Jana Small Finance Bank IPO Prospectus Reveals Troubled Past
Jana Small Finance Bank, which has filed its draft prospectus to go public, saw more than four-tenths of its loan book turn bad during the year ended March 2018, which the lender blamed on demonetisation. An aggressive clean up of its books, including writing -off of stressed assets followed, bringing bad loans down to under 3% as of September 2020.
According to financial information included in the draft red herring prospectus, the bank’s gross non-performing assets ratio rose to 42.2% as of March 2018. Thereafter, the lender brought down bad loans to 8% as of March 2019 and 1.4% as of March 2020.
As of September 2020, the bank’s gross NPA ratio was at 2.72%. Accounting for loans that weren’t classified as NPAs due to a Supreme Court order, the gross NPA ratio would have been at 2.95%, the bank said. In addition to loans overdue by over 90 days, the bank had another Rs 137.8 crore in accounts under the special mention categories, which includes loans overdue by up to 90 days.
The sharp rise in bad loans and necessary provisions meant the lender reported large losses for two consecutive years. In FY18, Jana Small Finance Bank had a net loss of Rs 2,411 crore and in FY19 it had a net loss of Rs 1,949 crore. In FY20, the bank returned to a profit of Rs 30 crore.
Jana Small Finance Bank’s upcoming IPO will include a fresh issue of equity shares of up to Rs 700 crore and an offer for sale of up to 9.25 million shares. The bank may consider a pre-IPO placement of up to Rs 500 crore, including by way of a proposed further issue to promoters, the prospectus said.
Jana Small Finance Bank was one of the ten micro lenders that received a small finance bank licence in 2015 when the new differentiated category of lenders was introduced. It started operations in 2018.
The bank, according to RBI’s rules, was required to list by March 27, 2021. “Our bank applied to the RBI for an extension of the listing timeline till March 28, 2022,” the prospectus said. “However, the RBI didn’t accede to the request of our bank.”
The bank was founded by veteran banker Ramesh Ramanathan, who is also its part-time chairman and non-executive director, while Ajay Kanwal is managing director and chief executive officer.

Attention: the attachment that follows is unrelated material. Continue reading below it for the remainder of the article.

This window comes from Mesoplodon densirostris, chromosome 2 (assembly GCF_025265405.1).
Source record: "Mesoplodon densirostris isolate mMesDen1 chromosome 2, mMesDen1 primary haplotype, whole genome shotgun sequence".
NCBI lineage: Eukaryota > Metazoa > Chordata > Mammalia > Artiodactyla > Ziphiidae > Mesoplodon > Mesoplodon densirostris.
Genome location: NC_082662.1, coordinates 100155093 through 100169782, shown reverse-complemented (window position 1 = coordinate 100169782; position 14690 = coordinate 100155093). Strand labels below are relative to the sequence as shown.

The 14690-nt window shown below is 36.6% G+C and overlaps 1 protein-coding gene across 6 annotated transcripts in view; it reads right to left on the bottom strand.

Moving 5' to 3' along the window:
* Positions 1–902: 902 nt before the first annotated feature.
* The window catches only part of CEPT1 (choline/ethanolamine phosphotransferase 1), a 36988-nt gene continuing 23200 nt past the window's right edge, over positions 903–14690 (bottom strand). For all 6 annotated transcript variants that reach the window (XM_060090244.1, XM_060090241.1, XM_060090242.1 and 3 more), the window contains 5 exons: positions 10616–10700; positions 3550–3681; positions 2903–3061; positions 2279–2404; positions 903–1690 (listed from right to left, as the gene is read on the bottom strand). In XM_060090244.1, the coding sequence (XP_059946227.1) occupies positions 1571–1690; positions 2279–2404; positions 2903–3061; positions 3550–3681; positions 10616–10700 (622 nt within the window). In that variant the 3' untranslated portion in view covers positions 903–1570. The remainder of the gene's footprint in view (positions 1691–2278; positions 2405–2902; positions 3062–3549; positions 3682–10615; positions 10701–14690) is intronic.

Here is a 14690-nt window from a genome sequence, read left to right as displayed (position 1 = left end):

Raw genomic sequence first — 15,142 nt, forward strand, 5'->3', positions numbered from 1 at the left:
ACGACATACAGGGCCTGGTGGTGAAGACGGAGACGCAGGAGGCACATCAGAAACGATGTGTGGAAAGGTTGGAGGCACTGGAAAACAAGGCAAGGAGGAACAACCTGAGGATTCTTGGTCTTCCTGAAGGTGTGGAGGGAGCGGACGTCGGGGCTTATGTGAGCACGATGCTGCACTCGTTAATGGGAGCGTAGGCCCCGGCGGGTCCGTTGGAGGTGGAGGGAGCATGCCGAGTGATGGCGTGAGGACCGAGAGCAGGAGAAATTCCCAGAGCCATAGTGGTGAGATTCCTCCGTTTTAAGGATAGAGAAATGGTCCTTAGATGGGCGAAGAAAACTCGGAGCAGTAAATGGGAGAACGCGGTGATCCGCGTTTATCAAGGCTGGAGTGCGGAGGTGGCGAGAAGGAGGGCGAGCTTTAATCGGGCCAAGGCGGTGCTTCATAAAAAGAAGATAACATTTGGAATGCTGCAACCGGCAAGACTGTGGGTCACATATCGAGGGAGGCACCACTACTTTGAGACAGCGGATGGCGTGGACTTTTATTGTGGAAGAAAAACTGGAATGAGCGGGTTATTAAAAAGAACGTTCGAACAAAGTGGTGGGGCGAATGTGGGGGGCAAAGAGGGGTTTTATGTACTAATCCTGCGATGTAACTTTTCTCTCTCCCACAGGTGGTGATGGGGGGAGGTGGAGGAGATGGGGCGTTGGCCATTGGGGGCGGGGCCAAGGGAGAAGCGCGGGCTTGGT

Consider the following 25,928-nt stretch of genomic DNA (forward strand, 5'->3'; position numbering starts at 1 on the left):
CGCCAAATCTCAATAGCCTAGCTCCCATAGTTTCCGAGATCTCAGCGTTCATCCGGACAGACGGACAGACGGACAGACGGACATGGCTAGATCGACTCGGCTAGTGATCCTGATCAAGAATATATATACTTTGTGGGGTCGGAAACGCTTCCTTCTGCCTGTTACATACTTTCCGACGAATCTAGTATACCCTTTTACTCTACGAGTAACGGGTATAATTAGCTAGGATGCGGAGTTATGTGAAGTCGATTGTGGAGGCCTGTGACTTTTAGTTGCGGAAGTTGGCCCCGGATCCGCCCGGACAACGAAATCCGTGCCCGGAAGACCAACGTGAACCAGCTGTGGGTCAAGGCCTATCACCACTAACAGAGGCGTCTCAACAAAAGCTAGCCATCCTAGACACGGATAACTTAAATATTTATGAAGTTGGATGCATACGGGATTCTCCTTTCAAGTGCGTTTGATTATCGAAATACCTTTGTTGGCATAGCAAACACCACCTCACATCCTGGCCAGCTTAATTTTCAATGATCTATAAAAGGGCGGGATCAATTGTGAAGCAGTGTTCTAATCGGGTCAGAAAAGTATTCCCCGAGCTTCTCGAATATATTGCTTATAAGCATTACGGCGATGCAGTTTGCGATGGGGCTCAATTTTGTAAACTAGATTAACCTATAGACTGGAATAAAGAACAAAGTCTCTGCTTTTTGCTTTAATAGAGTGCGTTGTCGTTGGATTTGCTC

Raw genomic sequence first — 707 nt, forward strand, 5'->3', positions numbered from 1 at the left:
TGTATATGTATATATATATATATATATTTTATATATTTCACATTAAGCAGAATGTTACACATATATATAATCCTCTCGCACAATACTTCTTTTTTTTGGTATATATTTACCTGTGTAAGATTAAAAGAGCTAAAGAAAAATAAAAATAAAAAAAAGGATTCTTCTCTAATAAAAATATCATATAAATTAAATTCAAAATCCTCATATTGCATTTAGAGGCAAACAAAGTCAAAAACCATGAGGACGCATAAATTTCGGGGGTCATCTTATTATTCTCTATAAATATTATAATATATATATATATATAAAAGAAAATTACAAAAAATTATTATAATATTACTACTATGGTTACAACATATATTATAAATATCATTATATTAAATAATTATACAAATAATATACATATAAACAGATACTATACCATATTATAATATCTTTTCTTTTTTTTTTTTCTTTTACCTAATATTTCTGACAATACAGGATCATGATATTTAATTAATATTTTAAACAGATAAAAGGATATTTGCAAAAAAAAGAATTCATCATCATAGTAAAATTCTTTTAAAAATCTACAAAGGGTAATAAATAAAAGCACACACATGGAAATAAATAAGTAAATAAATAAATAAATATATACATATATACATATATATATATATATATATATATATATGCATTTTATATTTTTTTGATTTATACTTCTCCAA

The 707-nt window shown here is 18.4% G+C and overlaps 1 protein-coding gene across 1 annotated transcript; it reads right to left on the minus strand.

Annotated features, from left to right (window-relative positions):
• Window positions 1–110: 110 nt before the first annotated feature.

What Happened In 2018?
According to the bank’s prospectus, demonetisation impacted its books significantly.
“The unavailability of currency in circulation resulting from demonetisation severely affected the repayment of our loans by many of our customers, particularly our group loan customers, which led to a large increase in NPAs and provisions and write-offs for NPAs for the six months ended Sept. 30, 2019, and fiscal 2019 and 2018, resulting in losses for the six months ended Sept. 30, 2019, and fiscal 2019 and 2018,” the bank said.
In the year ending March 2019, the bank wrote off Rs 2,643 crore in bad loans and in the following year it wrote off another Rs 295 crore. Provision for NPAs and bad debts written off were at Rs 1,364 crore and Rs 1,472 crore for fiscals 2019 and 2018, respectively, the lender said.
Since then, the bank said it has introduced new credit policies and governance procedures, increased focus on collections, and raised the share of secured advances to reduce the risk of loan losses.
To help clean-up the bank’s books, its shareholders, including TPG, HarbourVest group, Amansa Capital, Morgan Stanley and Hero Ventures, infused capital. They invested Rs 1,636 crore in FY18 and Rs 936 crore in FY19. A further investment of Rs 338 crore came in FY20.
Beyond The Clean-Up
Over the last two years the bank has tried to increase the share of secured assets in its books. However, its low cost current account and saving account (CASA) deposits are among the lowest across small finance banks.
The share of unsecured loans has come down to 71% as of September 2020 compared to nearly 90% as of March 2019. The business of micro lending is largely unsecured.
Based on product categories, 74.7% of its advances are microfinance loans, while MSME loans and mortgage loans make up the next two largest segments.
The bank’s CASA ratio remains low at 9.75%, which, the DRHP shows, is the lowest among listed small finance banks. When combined with retail term deposits, the ratio improves in comparison to the industry and stands at 69%. Its cost of funds were at 9.12% as of the September 2020.
The lender’s net interest income for the six months ended September 2020 stood at Rs 651.6 crore compared to Rs 418.2 crore a year ago. Its net interest margin stands at 9.36%.
The DRHP also showed that the bank has received a show cause notice dated March 10, 2021 from the Reserve Bank of India for non-compliance of directions governing interest rates chargeable on deposits.
The show cause notice alleged that the bank had paid interest on 1,519 bulk deposit accounts opened in the year at rates that differed from its scheduled interest rates and allowed negotiated deposit rates to be offered by certain officials of the bank. “These matters were highlighted by the RBI earlier in its annual financial inspection of our bank for fiscal 2019,” the DRHP
The lender said it has responded to the RBI’s complaints, highlighting the possibility of RBI action as part of its risk factors.